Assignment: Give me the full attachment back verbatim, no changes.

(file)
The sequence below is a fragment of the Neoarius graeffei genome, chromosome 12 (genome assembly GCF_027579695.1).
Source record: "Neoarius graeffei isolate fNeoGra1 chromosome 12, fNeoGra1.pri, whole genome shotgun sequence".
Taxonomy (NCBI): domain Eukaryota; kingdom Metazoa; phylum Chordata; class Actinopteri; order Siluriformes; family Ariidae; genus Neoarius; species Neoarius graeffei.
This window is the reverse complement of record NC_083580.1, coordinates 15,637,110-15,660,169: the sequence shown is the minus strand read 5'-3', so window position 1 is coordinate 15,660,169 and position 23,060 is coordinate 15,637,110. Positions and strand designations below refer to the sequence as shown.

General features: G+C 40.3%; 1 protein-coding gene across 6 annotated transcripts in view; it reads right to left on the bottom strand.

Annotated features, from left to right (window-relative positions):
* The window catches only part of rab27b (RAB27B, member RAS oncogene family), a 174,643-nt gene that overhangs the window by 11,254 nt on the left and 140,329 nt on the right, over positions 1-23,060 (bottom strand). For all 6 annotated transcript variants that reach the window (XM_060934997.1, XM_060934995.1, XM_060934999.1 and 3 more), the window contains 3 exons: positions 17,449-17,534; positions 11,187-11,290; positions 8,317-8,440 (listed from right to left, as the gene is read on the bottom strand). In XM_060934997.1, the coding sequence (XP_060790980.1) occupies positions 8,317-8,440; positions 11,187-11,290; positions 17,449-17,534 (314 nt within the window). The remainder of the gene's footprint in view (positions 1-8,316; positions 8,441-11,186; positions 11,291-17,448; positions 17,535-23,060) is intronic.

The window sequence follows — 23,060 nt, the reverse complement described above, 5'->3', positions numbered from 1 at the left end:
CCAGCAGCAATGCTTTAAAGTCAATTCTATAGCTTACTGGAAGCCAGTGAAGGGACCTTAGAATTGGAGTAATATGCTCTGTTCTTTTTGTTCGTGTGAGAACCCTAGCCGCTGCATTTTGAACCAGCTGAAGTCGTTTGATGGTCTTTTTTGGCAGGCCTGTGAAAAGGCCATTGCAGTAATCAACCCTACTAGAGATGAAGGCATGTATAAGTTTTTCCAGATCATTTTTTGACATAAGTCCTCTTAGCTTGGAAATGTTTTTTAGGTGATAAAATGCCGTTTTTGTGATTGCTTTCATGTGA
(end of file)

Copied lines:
The sequence below is a fragment of the Neoarius graeffei genome, chromosome 12 (genome assembly GCF_027579695.1).
Source record: "Neoarius graeffei isolate fNeoGra1 chromosome 12, fNeoGra1.pri, whole genome shotgun sequence".
Taxonomy (NCBI): domain Eukaryota; kingdom Metazoa; phylum Chordata; class Actinopteri; order Siluriformes; family Ariidae; genus Neoarius; species Neoarius graeffei.
This window is the reverse complement of record NC_083580.1, coordinates 15,637,110-15,660,169: the sequence shown is the minus strand read 5'-3', so window position 1 is coordinate 15,660,169 and position 23,060 is coordinate 15,637,110. Positions and strand designations below refer to the sequence as shown.

General features: G+C 40.3%; 1 protein-coding gene across 6 annotated transcripts in view; it reads right to left on the bottom strand.

Annotated features, from left to right (window-relative positions):
* The window catches only part of rab27b (RAB27B, member RAS oncogene family), a 174,643-nt gene that overhangs the window by 11,254 nt on the left and 140,329 nt on the right, over positions 1-23,060 (bottom strand). For all 6 annotated transcript variants that reach the window (XM_060934997.1, XM_060934995.1, XM_060934999.1 and 3 more), the window contains 3 exons: positions 17,449-17,534; positions 11,187-11,290; positions 8,317-8,440 (listed from right to left, as the gene is read on the bottom strand). In XM_060934997.1, the coding sequence (XP_060790980.1) occupies positions 8,317-8,440; positions 11,187-11,290; positions 17,449-17,534 (314 nt within the window). The remainder of the gene's footprint in view (positions 1-8,316; positions 8,441-11,186; positions 11,291-17,448; positions 17,535-23,060) is intronic.

The window sequence follows — 23,060 nt, the reverse complement described above, 5'->3', positions numbered from 1 at the left end:
CCAGCAGCAATGCTTTAAAGTCAATTCTATAGCTTACTGGAAGCCAGTGAAGGGACCTTAGAATTGGAGTAATATGCTCTGTTCTTTTTGTTCGTGTGAGAACCCTAGCCGCTGCATTTTGAACCAGCTGAAGTCGTTTGATGGTCTTTTTTGGCAGGCCTGTGAAAAGGCCATTGCAGTAATCAACCCTACTAGAGATGAAGGCATGTATAAGTTTTTCCAGATCATTTTTTGACATAAGTCCTCTTAGCTTGGAAATGTTTTTTAGGTGATAAAATGCCGTTTTTGTGATTGCTTTCATGTGA